Agronomy and Horticulture Department


Date of this Version



MAGAREY, SEEM, WEISS, GILLESPIE & HUBER, Estimating Surface Wetness on Plants, Micrometeorology in Agricultural Systems, Agronomy Monograph no. 47.


Copyright 2005. American Society of Agronomy, Crop Science Society of America, Soil Science Society of America.


Plant surface (leaf, stem, petiole, etc) wetness or leaf wetness is an important agricultural weather variable for the prediction of plant diseases (Yarwood, 1978). The estimation of surface wetness has received considerable attention from a diverse group of scientists but unfortunately, no standard for measuring surface wetness has been widely accepted. Since surface wetness is not a true meteorological variable, as is temperature or precipitation, its measurement has not been routinely made as part of a general observation program by most national meteorological agencies. The main problem of not observing surface wetness on a routine basis has been the lack of agreement about a standard sensor design and protocol for the use of sensors. In addition, most sensors measure surface wetness indirectly and have different physical properties. In order for a sensor to represent a particular crop, plant organ, or environment, the sensor should be calibrated with visual observations of surface wetness. Unfortunately, the collection of visual observations is labor intensive and difficult, since there is no universally accepted definition for plant surface wetness.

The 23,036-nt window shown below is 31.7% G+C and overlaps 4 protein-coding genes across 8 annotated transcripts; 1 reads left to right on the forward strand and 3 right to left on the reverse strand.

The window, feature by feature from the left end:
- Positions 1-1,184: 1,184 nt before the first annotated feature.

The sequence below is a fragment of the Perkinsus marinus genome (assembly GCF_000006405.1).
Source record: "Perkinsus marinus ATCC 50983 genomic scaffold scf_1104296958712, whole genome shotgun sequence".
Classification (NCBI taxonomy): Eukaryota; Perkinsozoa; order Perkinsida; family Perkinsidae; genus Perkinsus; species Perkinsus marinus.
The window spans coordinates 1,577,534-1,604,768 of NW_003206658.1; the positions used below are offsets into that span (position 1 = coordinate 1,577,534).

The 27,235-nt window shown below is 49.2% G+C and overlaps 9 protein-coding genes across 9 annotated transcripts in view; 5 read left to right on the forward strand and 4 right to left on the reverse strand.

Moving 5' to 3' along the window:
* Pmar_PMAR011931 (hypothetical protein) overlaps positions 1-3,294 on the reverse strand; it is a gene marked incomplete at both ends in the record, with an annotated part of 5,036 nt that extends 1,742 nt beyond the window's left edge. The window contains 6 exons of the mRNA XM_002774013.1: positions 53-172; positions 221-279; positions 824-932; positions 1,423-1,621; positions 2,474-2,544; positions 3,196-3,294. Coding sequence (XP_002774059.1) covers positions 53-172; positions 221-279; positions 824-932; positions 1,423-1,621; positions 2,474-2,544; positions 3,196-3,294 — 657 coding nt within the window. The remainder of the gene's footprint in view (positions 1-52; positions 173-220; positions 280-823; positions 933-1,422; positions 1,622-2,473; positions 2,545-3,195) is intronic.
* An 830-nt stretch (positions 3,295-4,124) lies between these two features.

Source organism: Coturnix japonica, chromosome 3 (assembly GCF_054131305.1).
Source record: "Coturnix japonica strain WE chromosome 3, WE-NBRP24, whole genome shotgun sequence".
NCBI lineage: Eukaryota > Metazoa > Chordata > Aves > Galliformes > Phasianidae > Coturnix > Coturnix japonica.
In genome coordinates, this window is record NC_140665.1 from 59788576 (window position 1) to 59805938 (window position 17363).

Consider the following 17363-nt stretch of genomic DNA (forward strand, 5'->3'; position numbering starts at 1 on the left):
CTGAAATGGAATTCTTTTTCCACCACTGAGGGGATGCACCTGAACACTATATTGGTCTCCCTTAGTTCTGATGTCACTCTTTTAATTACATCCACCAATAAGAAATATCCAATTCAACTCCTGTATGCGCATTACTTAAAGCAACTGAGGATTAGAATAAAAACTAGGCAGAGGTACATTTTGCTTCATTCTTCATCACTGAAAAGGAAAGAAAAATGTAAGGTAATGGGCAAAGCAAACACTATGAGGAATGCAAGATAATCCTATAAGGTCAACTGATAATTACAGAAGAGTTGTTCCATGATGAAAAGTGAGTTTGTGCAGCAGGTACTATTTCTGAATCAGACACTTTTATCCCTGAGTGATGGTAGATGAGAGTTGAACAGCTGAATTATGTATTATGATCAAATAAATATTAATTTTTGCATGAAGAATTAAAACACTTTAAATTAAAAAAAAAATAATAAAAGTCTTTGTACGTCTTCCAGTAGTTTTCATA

In this chapter, we will attempt to define surface wetness in physical terms and review methods for determining surface wetness. We also will consider solutions to the lack of surface wetness standardization from both a measurement and simulation perspective. And finally, we will also recommend the most suitable protocols for estimating surface wetness.